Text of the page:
Politics

LEGAL RAMIFICATIONS OF PUERTO RICO NOT PAYING BONDHOLDERS

What are the legal consequences of Puerto Rico not paying bondholders? Can Puerto Rico be sued? In which Court? Who can sue? All these are important questions for investors and the general public after Standard & Poor’s and Moody’s downgrades, which include the latter’s actions on the COFINA backed bonds.  Here, I will try to predict the possible scenarios.

The most obvious is that PR, nor any state of the Union, can file for US Bankruptcy law protection for the Code does not provide fro them to do so. In addition, none of PR’s municipalities or public corporations may do so. Not only does PR law expressly allow it, but 11 U.S.C. § 101(52)  expressly excludes PR and Washington DC from Chapter 9 protection. Hence, the organized reorganization that Detroit is undergoing is not possible for PR.

Puerto Rico is not an independent country nor is it a state of the Union. It is a self-governing non-incorporated territory of the United States, see, Harris v. Rosario, 446 U.S. 651 (1980). But for purposes of the Eleventh Amendment, it is a state, see, Fresenius Medical Care Cardiovascular Resources, Inc. v. Puerto Rico and the Caribbean Cardiovascular Center Corp., 322 F.3d 56, 61 (1st Cir. 2003). This Amendment was incorporated on the heels of Chisom v. Georgia, 2 U.S. (2 Dall.) 419 (1793), which decided that a state of the Union could be sued in Federal Court, even if it could not in its own courts. Soon after, the Eleventh Amendment was enacted and approved. Hence, PR cannot be sued in Federal Court without its consent.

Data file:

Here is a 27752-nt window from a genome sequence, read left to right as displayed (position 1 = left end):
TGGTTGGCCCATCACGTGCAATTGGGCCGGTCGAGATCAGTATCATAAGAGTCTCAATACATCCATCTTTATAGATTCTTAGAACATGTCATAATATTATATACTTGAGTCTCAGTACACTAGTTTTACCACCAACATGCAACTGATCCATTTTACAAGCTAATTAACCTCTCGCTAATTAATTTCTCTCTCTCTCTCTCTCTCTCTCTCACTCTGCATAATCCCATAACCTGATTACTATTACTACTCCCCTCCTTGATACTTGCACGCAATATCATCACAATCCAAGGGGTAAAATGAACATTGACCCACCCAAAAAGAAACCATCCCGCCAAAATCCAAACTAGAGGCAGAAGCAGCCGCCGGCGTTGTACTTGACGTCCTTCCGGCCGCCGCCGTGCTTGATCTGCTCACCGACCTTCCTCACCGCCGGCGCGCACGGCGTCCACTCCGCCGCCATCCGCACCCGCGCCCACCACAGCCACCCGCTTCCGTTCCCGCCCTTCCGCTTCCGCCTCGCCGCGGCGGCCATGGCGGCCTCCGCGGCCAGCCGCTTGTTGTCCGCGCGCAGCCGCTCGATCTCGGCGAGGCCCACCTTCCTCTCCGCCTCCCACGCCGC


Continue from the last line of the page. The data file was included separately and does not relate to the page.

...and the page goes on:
PR has given its consent to be sued in its own courts for breach of contract, see, Hato Rey Stationery, Inc., v. Commonwealth of Puerto Rico, 19 P.R. Offic. Trans. 153 (1987)  and Montalvo & Comas Electric Corp. v. Commonwealth of Puerto Rico, 7 Offic. Trans. 613 (1978). The inquiry, however, does not end there.

Although it is usually agreed that PR owes around $70 billion, not all of the debt is owed by the Commonwealth of Puerto Rico, the official name of the island’s government. According to slide 56 of The Commonwealth of Puerto Rico,  Update on Fiscal and Economic Progress, FY 2014 Q1 Investor Webcast – October 15, 2013 , has a general breakdown of who owes what. This brings several issues to bear. Public corporations such as the PR Electric Power Authority that generate their own income are subject to federal court jurisdiction and these owe around $25 billion. In addition, municipalities owe over $3 billion and are not protected by the 11th Amendment. Moreover, only $16.233 billion which is GO debt backed by the full faith and credit of PR are Constitutionally protected and are required to be paid before anything else, see, Article VI, sections 2 and 8 of Puerto Rico’s Constitution, available here in English.